A block of wood

Making The Teaspoon Ring

The process we followed to make a teaspoon ring is as follows:

1. Hammer the spoon part flat. Use a block of wood on top to avoid marking it during hammering.

2. Cut the spoon part off from the stem using a dremel (unless you plan to use it in the ring).

3. File the cut end with the smooth file, taking care to file each side the same amount of times and rounding the corners. Use long, smooth strokes and reduce vibration by holding the metal as close to the file as possible, as well as balancing the end on the edge of a block of wood. Bevel the edges if desired. Finish the filing by rubbing Wet & Dry over the end to smooth.

4. Once the end is ready, position it just off centre at the small end of the stake (or you can use a mandrel with a vice) and hammer it to form a curved hook, like a “C”. You may need lockable pliers to hold the end in place, especially if using a vice.

5. Position the hook on the stake/mandrel just off centre and move the stem to a wider thickness. While hammering, turn the stem around slowly until you have a ring shape. Try on the ring and determine the fit (which can be marked on the stake/mandrel for future reference). If using a mandrel in a vice, you will need to keep clamping and unclamping it to turn the ring.

6. To adjust the ring size once the ring shape is formed, use lockable pliers or pliers to bend and hammer the ring to the right shape. Note: be careful of weak spots in spindly areas or they will snap with too much handling.

The back of the souvenir teaspoon ring.
The back of the souvenir teaspoon ring. | Source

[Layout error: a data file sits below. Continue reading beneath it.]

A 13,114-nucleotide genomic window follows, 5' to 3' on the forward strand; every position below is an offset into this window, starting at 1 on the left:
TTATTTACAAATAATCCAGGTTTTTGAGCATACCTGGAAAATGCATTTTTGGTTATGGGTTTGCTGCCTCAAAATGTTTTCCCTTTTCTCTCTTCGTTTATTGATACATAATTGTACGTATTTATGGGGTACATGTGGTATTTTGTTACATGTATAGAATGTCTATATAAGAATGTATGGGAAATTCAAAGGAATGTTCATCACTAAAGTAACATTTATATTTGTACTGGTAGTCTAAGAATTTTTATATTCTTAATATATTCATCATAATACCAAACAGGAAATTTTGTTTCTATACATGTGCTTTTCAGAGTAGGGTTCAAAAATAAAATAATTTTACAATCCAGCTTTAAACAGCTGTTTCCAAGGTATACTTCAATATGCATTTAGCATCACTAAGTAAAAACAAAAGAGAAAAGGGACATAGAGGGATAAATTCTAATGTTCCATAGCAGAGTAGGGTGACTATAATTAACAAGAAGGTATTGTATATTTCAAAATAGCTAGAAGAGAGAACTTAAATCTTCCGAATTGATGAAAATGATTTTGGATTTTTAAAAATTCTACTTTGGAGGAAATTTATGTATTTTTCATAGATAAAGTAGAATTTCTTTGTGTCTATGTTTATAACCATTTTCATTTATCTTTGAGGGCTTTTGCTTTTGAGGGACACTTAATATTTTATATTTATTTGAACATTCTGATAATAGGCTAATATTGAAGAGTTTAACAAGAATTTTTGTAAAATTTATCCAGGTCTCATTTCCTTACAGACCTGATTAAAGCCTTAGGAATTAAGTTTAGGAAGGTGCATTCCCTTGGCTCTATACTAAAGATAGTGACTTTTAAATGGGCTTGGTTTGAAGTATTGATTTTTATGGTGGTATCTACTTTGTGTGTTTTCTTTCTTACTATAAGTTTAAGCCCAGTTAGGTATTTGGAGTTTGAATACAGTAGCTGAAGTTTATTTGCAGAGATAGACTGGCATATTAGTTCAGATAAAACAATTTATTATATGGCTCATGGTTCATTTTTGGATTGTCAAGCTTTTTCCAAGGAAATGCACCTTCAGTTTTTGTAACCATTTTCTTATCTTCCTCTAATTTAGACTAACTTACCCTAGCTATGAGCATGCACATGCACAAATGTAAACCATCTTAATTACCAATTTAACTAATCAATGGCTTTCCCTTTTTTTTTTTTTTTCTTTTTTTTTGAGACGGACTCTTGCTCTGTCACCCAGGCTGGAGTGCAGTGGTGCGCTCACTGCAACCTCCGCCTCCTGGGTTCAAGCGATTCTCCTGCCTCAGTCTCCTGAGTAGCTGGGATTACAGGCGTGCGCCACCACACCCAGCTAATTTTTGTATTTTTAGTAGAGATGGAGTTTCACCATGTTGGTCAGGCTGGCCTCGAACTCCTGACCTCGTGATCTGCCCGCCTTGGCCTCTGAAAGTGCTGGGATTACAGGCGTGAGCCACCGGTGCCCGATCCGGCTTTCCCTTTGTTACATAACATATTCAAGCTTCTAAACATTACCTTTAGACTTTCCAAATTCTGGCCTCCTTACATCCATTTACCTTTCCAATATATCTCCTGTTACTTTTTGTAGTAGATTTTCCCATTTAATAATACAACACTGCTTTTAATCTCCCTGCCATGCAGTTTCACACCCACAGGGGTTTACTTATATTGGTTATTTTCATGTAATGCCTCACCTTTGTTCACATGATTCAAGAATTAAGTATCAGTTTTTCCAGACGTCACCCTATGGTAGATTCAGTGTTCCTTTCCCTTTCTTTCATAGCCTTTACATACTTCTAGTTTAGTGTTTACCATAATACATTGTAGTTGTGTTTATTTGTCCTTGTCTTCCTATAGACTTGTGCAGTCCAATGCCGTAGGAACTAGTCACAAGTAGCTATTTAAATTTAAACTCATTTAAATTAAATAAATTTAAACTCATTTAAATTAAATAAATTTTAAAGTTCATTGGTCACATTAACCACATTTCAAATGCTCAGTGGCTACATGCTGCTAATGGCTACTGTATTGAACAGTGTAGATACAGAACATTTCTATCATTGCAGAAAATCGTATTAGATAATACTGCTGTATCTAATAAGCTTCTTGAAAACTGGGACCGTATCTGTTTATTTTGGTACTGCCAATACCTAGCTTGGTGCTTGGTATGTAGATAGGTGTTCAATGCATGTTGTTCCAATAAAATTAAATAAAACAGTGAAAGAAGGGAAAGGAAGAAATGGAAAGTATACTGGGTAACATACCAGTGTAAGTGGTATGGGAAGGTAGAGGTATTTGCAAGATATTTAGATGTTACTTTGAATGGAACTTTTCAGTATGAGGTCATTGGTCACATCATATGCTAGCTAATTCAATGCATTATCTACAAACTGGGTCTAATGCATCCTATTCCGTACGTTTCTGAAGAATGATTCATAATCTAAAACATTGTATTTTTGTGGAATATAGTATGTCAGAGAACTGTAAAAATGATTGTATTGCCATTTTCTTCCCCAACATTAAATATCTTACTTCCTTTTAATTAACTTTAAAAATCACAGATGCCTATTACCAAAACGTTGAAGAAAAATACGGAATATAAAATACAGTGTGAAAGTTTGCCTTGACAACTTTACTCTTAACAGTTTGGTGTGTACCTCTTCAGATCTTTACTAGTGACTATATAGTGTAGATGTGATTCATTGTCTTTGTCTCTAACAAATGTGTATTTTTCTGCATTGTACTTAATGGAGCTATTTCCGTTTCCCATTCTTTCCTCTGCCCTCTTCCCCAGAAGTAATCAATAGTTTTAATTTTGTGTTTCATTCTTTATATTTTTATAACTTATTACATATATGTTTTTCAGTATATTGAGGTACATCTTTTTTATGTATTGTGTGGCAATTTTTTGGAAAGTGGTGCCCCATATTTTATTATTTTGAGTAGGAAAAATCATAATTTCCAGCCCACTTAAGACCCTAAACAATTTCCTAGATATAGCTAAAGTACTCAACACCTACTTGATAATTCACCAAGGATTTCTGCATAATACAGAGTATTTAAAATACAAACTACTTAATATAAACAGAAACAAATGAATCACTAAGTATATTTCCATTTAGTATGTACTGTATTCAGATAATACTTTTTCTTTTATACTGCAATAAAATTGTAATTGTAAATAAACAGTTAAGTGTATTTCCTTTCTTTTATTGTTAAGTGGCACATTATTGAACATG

Notes

Do not bend any enamel badges or they will fall off. The designs we came up with allowed the enamel badges to stay flat and I recommend keeping them intact by allowing the ring to cross over an extra finger (see "back of teaspoon ring" photo to the right).

Also note that the less the metal is bent, the stronger it will be. Avoid excessive bending, otherwise undesirable work hardening occurs as the crystal structure in the metal changes.

Note that the “C” hook may dig into your finger a bit - if this is the case, use the “C” hook to shape the ring initially, then use pliers and lockable pliers to make the hook less curved.

Three of the teaspoon rings we made out of souvenir spoons.
Three of the teaspoon rings we made out of souvenir spoons. | Source

Thanks For Reading!

I hope you enjoyed finding out more about making teaspoon rings. My father and I are quite proud of the results and plan to make many more.

We have already had a go at the plain teaspoon rings (without enamel designs on them) and followed the same process, only using teaspoons with fancy handles to make them a bit more exciting.

Teaspoon rings are a great addition to any eclectic jewellery enthusiast’s collection and certainly attract compliments (especially the enamel-badged souvenir ones over two fingers).They are also easy to make (as long as you have the tools) and would be ideal for selling at markets and so on.

I have also seen steampunk, punk, gothic and Americana teaspoon ring designs for men, which are very sought-after, embodying classic cool with handmade upcycling.

Like this article? Vote for it below!

© 2013 Suzanne Day

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    • colorfulone profile image

      Susie Lehto 

      2 years ago from Minnesota

      This brought back memories of a teaspoon ring that I had years ago. I'm not sure whatever happened to that ring. It would kind of fun trying to shape one and this hub useful for learning how to, Suzanne. - Kudos!

    • Peggy W profile image

      Peggy Woods 

      3 years ago from Houston, Texas

      What a cute idea! There are many of those types of collector spoons which can be found in thrift shops, etc. Thanks for the how to do lesson! Up votes and will pin to my crafts board.

    • Suzanne Day profile imageAUTHOR

      Suzanne Day 

      3 years ago from Melbourne, Victoria, Australia